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Cement, power, healthcare top PCC probe list

In a briefing, PCC commissioner Stella Luz Quimbo said the PCC is expected to come out with its findings soon. File

MANILA, Philippines — The Philippine Competition Commission (PCC), the government’s anti-trust body, is investigating the cement, power, garlic and health industries for possible anti-competitive practices, officials said yesterday.

In a briefing, PCC commissioner Stella Luz Quimbo said the PCC is expected to come out with its findings soon.

The commission usually acts on complaints filed by individuals.

In the case of power, Energy Secretary Alfonso Cusi had requested PCC to look into the possible collusion among power players in July last year, said PCC commissioner Johannes Benjamin Bernabe.

Bernabe said the commission decided to expand the inquiry beyond the July 2016 power blackouts to see if there were similar incidents in the past.

Quimbo, meanwhile, said while PCC is not yet looking into possible anti-competitive practices in the transportation sector, it has identified the industry as a priority sector which means that the PCC could conduct market studies to see if there are any indications of anti-competitive behavior.

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The commissioners said the ongoing investigations into the four sectors – except for the case concerning the health industry which may already be decided soon – may take up to two years from the time the PCC started looking into it.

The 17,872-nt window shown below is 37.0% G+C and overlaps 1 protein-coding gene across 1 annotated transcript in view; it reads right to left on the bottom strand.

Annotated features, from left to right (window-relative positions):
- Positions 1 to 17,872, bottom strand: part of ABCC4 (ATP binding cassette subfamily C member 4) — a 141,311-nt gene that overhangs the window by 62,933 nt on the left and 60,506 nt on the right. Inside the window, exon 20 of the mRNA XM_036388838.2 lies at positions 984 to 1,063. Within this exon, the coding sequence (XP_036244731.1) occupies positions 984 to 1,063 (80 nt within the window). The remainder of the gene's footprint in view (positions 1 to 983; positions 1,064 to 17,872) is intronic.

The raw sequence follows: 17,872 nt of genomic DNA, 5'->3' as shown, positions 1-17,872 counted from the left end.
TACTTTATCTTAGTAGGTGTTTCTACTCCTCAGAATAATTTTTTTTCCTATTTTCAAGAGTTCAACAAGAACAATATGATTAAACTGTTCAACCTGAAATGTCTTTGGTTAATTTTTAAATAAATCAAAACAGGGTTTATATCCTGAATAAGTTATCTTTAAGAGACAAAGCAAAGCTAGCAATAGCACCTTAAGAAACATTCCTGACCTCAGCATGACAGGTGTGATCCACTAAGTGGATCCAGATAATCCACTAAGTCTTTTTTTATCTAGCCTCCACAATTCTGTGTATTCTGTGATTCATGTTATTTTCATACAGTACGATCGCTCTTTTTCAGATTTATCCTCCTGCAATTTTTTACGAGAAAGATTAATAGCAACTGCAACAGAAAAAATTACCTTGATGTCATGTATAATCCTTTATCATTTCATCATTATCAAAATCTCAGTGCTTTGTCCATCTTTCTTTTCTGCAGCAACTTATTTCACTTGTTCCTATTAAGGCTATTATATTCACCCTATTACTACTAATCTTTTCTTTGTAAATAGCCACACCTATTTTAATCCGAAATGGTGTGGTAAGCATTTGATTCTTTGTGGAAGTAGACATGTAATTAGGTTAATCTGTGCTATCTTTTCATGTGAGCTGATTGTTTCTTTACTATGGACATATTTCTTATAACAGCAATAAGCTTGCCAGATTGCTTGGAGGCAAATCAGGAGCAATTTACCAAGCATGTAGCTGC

“‘On health, we expect that to be completed soon,” Quimbo said.

If there are findings of anti-competitive behavior, the PCC will give the concerned parties a chance to air their side through a judicial process.

The PCC, created under Republic Act 10667 or the Philippine Competition Act, is chaired by economist and former Socioeconomic Planning Secretary Arsenio Balisacan.

It is mandated to implement the national competition policy by regulating anti-competitive conduct and protecting the well-being and efficiency of competition markets for the benefit of consumers and businesses.

Specifically, it seeks to protect consumers by giving them more choices over goods and services at lower prices in the market and to promote competitive businesses, large or small, that will, in turn, encourage economic efficiency and innovation in the country.

Mergers and acquisitions with a transaction value of at least P1 billion need the approval of the PCC.

The PCC also ensures that entities do not abuse their dominant position by engaging in conduct that will =substantially prevent, restrict or lessen competition.

These include predatory pricing, imposing barriers to entry in an anti-competitive manner and unfair exercise of monopsony – a situation where there is one buyer and many sellers.

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